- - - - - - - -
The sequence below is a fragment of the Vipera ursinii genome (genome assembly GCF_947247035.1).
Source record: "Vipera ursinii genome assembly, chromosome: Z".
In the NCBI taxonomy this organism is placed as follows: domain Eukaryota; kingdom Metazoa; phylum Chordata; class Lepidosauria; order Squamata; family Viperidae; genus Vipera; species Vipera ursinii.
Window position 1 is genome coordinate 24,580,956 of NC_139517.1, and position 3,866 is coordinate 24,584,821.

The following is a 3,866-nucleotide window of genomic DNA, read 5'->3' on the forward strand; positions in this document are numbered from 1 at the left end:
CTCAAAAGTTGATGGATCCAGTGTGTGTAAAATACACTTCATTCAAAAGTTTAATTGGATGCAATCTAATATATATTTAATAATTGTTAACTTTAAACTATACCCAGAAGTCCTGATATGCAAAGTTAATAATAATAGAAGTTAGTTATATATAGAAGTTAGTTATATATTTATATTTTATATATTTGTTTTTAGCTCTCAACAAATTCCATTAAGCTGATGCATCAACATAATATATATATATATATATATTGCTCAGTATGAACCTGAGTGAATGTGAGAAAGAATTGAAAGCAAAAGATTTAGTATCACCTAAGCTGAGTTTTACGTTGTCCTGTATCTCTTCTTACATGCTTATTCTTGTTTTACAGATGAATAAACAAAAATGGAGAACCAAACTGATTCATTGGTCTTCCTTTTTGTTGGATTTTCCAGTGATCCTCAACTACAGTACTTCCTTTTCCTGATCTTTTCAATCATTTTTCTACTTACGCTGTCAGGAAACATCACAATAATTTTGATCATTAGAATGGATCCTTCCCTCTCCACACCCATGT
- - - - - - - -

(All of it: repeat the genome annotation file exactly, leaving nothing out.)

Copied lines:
The sequence below is a fragment of the Vipera ursinii genome (genome assembly GCF_947247035.1).
Source record: "Vipera ursinii genome assembly, chromosome: Z".
In the NCBI taxonomy this organism is placed as follows: domain Eukaryota; kingdom Metazoa; phylum Chordata; class Lepidosauria; order Squamata; family Viperidae; genus Vipera; species Vipera ursinii.
Window position 1 is genome coordinate 24,580,956 of NC_139517.1, and position 3,866 is coordinate 24,584,821.

The following is a 3,866-nucleotide window of genomic DNA, read 5'->3' on the forward strand; positions in this document are numbered from 1 at the left end:
CTCAAAAGTTGATGGATCCAGTGTGTGTAAAATACACTTCATTCAAAAGTTTAATTGGATGCAATCTAATATATATTTAATAATTGTTAACTTTAAACTATACCCAGAAGTCCTGATATGCAAAGTTAATAATAATAGAAGTTAGTTATATATAGAAGTTAGTTATATATTTATATTTTATATATTTGTTTTTAGCTCTCAACAAATTCCATTAAGCTGATGCATCAACATAATATATATATATATATATATTGCTCAGTATGAACCTGAGTGAATGTGAGAAAGAATTGAAAGCAAAAGATTTAGTATCACCTAAGCTGAGTTTTACGTTGTCCTGTATCTCTTCTTACATGCTTATTCTTGTTTTACAGATGAATAAACAAAAATGGAGAACCAAACTGATTCATTGGTCTTCCTTTTTGTTGGATTTTCCAGTGATCCTCAACTACAGTACTTCCTTTTCCTGATCTTTTCAATCATTTTTCTACTTACGCTGTCAGGAAACATCACAATAATTTTGATCATTAGAATGGATCCTTCCCTCTCCACACCCATGT